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Part I Military Dictatorships, 1 Security Sector Reform in Post-Franco Spain

Narcís Serra

From: Security Sector Reform in Constitutional Transitions

Edited By: Zoltan Barany, Sumit Bisarya, Sujit Choudhry, Richard Stacey

From: Oxford Constitutions (http://oxcon.ouplaw.com). (c) Oxford University Press, 2015. All Rights Reserved.date: 07 August 2020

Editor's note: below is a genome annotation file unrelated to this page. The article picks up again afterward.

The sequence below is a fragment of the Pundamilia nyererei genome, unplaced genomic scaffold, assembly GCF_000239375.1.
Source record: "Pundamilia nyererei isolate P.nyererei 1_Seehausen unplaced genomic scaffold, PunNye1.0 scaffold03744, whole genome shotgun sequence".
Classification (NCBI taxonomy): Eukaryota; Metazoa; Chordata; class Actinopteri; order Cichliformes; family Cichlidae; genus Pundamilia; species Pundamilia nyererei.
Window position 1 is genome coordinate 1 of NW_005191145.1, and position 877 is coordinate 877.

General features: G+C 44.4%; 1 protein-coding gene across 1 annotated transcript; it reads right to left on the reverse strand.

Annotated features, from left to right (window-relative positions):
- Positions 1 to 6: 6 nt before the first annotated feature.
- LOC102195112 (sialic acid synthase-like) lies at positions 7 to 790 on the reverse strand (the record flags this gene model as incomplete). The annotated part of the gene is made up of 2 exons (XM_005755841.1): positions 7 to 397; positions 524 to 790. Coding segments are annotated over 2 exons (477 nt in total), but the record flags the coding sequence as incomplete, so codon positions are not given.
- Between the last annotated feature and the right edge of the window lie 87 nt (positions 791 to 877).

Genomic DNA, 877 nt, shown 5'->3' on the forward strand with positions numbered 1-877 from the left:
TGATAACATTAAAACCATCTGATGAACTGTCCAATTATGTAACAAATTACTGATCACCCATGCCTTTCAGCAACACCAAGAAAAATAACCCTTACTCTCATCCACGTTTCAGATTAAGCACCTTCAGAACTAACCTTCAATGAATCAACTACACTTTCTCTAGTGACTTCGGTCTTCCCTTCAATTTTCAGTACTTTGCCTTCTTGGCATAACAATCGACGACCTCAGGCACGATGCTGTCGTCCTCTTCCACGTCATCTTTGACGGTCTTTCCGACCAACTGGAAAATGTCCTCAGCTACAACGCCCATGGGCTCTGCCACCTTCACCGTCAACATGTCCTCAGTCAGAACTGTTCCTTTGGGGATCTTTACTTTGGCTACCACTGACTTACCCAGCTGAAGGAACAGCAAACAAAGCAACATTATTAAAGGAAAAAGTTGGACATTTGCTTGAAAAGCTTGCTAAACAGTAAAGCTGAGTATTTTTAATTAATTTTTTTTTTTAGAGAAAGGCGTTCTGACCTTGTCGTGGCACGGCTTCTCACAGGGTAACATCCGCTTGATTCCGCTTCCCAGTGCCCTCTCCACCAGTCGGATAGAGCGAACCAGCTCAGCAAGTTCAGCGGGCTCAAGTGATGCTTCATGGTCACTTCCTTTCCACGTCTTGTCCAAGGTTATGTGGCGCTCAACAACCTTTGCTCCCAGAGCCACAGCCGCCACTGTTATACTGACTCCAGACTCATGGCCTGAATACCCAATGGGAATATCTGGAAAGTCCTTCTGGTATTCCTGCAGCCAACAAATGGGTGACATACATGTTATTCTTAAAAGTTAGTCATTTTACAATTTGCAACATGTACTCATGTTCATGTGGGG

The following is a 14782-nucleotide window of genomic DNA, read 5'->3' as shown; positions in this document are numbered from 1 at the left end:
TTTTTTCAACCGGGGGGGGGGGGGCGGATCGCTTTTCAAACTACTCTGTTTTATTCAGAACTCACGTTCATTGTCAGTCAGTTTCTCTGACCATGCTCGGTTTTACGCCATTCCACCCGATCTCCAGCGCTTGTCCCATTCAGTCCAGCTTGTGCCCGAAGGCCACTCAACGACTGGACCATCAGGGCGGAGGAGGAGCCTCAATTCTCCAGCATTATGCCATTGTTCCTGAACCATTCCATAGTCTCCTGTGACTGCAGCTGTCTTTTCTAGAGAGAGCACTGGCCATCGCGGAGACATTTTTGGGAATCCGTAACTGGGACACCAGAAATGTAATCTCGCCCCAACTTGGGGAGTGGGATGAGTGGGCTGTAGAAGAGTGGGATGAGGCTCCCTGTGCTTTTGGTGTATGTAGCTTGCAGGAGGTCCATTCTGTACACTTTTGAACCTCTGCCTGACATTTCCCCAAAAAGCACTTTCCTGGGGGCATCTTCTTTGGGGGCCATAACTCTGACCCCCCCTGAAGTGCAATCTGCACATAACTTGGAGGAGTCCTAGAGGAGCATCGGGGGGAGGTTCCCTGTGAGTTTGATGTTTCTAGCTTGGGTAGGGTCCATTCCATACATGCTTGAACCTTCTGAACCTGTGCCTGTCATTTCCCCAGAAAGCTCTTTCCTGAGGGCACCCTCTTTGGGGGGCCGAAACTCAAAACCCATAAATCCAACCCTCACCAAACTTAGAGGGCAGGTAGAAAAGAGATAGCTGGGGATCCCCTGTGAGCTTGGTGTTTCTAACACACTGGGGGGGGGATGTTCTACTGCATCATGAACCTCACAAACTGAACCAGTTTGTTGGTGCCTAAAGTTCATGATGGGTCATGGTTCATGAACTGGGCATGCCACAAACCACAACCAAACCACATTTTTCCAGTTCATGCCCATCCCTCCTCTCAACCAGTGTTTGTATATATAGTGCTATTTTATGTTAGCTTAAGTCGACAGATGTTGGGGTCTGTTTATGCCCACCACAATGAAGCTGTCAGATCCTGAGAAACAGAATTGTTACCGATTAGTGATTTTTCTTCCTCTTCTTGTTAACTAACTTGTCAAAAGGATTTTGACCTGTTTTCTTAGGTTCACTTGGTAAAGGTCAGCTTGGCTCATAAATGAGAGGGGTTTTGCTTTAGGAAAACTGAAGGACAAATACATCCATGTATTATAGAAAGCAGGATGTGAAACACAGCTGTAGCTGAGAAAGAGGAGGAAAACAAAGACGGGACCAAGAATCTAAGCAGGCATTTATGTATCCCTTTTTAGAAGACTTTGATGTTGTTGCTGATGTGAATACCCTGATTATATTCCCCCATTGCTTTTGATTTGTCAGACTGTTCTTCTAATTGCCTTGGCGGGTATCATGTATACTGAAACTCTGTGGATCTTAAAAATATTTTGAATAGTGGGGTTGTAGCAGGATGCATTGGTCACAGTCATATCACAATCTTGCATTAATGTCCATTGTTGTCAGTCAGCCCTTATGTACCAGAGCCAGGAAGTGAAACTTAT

This chapter discusses the security sector reform (SSR) in post-Franco Spain. Halfway through 1976, Adolfo Suárez was appointed as President of the Government, who would be responsible for proposing and implementing the political reform that led to the democratic transition. The transition under Suárez had the benefit of two very specific characteristics, which were relevant to the arguments against military interventionism in the initial phases of the transition. The first was that democratic reform started from within institutions of the Franco regime. The second characteristic was the consensus reached at three key points in the transition: (1) the Moncloa covenants in 1977, which addressed everything from the economic policy addressing the crisis at that time to aspects of military justice reform; (2) the creation of the Constitution by an authority that represented the parliamentary spectrum and nationalist Catalan party in 1978; and (3) the approval in 1979 of the Basque and Catalan Autonomy Statutes.

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